NCPA - National Center for Policy Analysis


October 12, 2006

States that make it easy for parents to opt out of vaccinating their children are suffering increased disease rates as a consequence, according to an article published yesterday in the Journal of the American Medical Association.  The findings should be a warning to all parents and state officials who think they can let their guards down on immunizations that are needed to protect both the children and the communities in which they live, says the New York Times.

We saw what happened in Indiana last year when measles broke out among children who had been schooled at home and thus avoided the compulsory shots required of those who attend public schools:

  • At least 34 people became ill, of whom three were hospitalized, one with life-threatening complications.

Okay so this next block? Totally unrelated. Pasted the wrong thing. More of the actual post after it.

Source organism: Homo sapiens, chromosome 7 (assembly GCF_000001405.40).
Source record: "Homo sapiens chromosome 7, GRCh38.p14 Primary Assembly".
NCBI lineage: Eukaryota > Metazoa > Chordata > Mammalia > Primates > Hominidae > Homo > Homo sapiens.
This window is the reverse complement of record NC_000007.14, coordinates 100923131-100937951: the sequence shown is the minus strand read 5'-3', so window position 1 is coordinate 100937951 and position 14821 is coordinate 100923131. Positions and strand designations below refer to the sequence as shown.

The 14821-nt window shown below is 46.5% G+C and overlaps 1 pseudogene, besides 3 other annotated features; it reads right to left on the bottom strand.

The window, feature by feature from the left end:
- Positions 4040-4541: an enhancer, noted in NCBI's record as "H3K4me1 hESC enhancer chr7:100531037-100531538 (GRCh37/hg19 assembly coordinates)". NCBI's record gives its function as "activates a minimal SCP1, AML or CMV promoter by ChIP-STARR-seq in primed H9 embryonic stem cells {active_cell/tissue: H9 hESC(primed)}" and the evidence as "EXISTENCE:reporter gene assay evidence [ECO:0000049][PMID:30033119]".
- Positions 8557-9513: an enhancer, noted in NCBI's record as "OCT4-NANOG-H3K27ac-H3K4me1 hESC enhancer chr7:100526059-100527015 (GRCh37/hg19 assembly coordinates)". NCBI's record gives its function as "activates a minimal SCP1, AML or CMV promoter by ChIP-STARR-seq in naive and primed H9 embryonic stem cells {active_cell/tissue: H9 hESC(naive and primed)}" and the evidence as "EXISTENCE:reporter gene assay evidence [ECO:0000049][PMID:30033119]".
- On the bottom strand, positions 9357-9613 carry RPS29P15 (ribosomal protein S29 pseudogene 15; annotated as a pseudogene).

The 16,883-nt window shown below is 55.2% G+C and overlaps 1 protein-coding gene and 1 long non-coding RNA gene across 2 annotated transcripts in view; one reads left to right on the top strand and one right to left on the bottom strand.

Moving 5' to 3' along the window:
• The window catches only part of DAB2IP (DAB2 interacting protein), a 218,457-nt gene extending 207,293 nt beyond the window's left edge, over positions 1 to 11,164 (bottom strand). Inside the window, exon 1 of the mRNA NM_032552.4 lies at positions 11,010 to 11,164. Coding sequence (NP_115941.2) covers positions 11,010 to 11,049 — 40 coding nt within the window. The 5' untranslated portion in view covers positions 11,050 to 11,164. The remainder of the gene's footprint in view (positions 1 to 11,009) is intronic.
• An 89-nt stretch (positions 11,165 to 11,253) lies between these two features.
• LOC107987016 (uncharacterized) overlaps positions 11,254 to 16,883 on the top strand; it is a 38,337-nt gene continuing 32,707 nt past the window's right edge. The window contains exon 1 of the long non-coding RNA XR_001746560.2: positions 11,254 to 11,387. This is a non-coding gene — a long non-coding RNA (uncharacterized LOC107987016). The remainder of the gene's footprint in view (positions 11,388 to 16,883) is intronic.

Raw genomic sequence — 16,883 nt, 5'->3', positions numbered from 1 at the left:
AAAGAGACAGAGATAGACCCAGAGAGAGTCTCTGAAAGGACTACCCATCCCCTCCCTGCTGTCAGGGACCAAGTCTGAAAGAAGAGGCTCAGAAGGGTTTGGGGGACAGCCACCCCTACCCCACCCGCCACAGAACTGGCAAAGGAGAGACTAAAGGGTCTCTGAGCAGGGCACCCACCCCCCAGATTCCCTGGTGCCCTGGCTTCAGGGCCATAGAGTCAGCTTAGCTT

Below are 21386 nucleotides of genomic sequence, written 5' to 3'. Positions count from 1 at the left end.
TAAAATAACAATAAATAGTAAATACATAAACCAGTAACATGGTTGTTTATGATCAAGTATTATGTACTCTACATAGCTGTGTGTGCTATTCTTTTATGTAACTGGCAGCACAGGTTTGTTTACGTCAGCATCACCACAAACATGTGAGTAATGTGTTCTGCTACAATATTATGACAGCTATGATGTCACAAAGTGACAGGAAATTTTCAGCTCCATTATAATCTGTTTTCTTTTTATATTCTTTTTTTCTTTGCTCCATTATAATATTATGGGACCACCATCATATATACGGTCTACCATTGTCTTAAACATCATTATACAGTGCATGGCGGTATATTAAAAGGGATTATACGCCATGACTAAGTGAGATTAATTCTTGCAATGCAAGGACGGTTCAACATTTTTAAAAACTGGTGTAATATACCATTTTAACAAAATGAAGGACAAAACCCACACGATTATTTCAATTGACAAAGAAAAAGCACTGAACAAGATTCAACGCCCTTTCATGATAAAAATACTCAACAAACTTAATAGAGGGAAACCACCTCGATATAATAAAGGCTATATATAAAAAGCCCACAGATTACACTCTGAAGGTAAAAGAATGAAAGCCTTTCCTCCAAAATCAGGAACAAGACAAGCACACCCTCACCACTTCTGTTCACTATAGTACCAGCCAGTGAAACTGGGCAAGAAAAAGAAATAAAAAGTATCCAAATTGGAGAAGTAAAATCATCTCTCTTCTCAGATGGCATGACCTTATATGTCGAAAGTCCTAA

• Their families had succumbed to fears that the vaccine was dangerous, forgetting that the disease itself was the real danger.

Now the new article by researchers at Johns Hopkins University, the University of Florida and the Centers for Disease Control and Prevention has taken a broad look at the rates of whooping cough in the 48 states that allow people to be exempted from required shots for various nonmedical reasons:

  • All 48 of the states allow exemptions based on religious objections, but 19 of them also allow exemptions based on philosophical or other personal beliefs.
  • Some states make it easy for parents to claim an exemption by simply signing a prewritten statement on the school immunization form.
  • Others make it harder by requiring a signature from a local health official, a personally written letter, notarization or annual renewal.

The pendulum has swung too far toward letting parents opt out.  States need to work harder at educating parents about the value of vaccination and should get tougher in granting exemptions, says the Times.

Source: Editorial, "Foolish Vaccine Exemptions," New York Times, October 12, 2006; based upon: Saad B. Omer et al.,"Nonmedical Exemptions to School Immunization Requirements: Secular Trends and Association of State Policies With Pertussis Incidence," Journal of the American Medical Association, Vol. 296 No. 14, October 11, 2006.

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